A building in Crystal City that was repainted prior to Amazon’s final decision. (Arlington County imae)
Amazon confirmed Wednesday that it has picked Arlington County — along with New York City — as one of the two locations for its new headquarters. The move is expected to bring more than 25,000 full-time jobs to the Crystal City area of the county, which sits just a few miles north of the Richmond Highway corridor.
The selection of Virginia was uniformly lauded by the state’s top politicians, and well as by local leaders. Gov. Ralph Northam touted future investments in transportation and education infrastructure, calling Amazon’s decision “a big win for Virginia.” Sen. Tim Kaine and Sen. Mark Warner also expressed similar support for the decision.
Rep. Don Beyer (D-8), whose district includes Arlington and the Richmond Highway corridor, released a statement saying he had been part of talks with Amazon and state officials and was excited for the “infusion of jobs” and potential for investment.
“I am excited to welcome Amazon to Virginia’s 8th — already one of the nation’s most iconic and most educated congressional districts,” Beyer said. “This is a district that is steeped in history, including George Washington’s home and the final resting place for hundreds of thousands of patriots. It is now also the place where the future is coming to life.”
Beyer added that there are “challenges” associated with Amazon’s impending arrival, including affordable housing and transportation. He said he would take the lead to ensure that “all members of the community share in prosperity.”
“Everything in my career — in the private sector and as a Virginia public official — has taught me that communities rise and fall together,” Beyer said.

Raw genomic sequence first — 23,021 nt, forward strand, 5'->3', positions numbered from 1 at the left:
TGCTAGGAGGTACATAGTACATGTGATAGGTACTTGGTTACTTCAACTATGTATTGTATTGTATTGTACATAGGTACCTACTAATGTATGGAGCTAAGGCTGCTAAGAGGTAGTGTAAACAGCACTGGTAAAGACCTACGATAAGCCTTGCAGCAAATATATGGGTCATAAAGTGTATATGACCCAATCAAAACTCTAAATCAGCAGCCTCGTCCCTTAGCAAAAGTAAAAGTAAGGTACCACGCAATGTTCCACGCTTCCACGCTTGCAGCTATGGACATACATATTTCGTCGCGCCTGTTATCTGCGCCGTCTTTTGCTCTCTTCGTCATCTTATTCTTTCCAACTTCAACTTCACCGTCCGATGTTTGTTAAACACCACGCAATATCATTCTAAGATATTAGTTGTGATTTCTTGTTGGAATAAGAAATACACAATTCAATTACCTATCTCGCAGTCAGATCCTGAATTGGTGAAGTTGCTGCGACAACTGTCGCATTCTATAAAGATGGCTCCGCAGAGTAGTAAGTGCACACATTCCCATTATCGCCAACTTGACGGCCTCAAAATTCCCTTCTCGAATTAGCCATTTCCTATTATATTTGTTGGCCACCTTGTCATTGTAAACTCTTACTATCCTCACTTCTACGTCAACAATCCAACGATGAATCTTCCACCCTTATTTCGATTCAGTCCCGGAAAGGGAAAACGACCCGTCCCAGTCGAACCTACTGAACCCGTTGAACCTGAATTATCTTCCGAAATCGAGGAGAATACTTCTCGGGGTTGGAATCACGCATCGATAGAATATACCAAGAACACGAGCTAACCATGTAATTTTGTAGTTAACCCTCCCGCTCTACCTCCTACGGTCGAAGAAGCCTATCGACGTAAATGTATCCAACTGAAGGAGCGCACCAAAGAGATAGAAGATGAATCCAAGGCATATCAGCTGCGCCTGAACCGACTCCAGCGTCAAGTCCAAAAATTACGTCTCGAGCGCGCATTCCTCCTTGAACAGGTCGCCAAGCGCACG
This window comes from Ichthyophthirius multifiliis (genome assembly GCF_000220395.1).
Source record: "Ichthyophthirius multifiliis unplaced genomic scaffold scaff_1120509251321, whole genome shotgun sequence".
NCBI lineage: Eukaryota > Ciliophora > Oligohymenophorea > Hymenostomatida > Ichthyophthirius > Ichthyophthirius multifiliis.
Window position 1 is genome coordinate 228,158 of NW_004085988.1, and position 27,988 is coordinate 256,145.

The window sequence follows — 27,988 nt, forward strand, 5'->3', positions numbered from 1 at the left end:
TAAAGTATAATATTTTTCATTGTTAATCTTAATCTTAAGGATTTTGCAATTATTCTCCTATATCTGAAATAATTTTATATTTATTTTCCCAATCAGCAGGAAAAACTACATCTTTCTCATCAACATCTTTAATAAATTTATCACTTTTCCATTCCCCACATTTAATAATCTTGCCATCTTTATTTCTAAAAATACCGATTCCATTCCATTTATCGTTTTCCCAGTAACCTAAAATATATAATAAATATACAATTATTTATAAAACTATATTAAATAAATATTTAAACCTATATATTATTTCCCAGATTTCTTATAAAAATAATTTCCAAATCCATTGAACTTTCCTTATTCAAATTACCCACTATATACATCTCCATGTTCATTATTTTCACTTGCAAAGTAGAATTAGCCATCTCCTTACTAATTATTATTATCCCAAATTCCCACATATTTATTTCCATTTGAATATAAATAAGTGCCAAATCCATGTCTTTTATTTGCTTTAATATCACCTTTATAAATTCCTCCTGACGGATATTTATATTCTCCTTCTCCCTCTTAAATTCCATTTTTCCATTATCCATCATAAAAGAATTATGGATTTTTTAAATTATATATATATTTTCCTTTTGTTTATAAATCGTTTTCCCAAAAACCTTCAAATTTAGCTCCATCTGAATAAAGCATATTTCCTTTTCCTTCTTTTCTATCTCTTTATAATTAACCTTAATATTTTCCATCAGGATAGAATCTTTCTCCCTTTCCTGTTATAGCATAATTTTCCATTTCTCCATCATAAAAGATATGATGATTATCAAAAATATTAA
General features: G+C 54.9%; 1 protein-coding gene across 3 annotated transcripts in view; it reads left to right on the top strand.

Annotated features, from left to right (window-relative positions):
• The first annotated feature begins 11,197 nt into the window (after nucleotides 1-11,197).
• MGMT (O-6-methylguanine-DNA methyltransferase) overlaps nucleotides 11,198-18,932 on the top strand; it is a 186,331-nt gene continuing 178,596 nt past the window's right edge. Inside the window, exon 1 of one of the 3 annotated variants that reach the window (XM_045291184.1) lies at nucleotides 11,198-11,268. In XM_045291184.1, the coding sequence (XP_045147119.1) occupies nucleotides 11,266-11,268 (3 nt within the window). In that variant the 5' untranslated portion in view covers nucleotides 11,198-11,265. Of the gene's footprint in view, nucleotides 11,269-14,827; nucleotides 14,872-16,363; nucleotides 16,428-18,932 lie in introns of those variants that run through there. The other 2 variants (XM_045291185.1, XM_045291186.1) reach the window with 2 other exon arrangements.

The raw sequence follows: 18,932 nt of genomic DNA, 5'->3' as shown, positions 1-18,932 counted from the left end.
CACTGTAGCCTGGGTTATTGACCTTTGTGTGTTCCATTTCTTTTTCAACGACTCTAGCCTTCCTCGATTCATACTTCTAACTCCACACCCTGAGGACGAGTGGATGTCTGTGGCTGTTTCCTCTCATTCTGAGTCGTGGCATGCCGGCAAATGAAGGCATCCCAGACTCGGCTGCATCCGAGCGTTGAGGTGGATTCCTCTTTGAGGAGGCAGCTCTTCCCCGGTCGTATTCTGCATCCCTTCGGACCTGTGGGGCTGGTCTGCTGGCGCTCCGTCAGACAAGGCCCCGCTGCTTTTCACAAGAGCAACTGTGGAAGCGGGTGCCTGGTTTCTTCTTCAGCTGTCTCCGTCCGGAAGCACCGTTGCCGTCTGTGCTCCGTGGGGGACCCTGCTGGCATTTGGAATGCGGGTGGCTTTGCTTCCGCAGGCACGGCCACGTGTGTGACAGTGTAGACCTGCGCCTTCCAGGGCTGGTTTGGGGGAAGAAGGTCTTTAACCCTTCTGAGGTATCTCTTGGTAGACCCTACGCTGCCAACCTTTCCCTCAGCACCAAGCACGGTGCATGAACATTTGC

Lee District Supervisor Jeff McKay released a statement saying that Amazon’s decision to move to Crystal City “will be greatly beneficial to Fairfax County, particularly along the Richmond Highway Corridor, and bring thousands of jobs and much investment to our area.”
McKay noted that the importance of the recent passage of the Embark Richmond Highway plan, which envisions a massive overhaul to the corridor’s transportation infrastructure through the construction of bus rapid transit (BRT), multimodal improvements to the highway and the extension of the Yellow Line to Hybla Valley.
“[W]e’re already on our way to making massive transportation improvements and transit enhancements for pedestrians, bicyclists, and vehicles alike,” McKay said.
McKay also said that issues like affordable housing and protecting the environment will be necessary, and that he was “[looking] forward to expediting this work.”
State Sen. Scott Surovell (D-36), whose district covers much of the Route 1 corridor, said Amazon’s decision puts more pressure on county leaders to speed up work on the changes outlines in Embark.
“HQ2 is coming and bringing change along with it to the Route 1 Corridor,” Surovell said on Facebook. “We need to get this BRT done and start working on the Yellow Line to Hybla Valley right now.”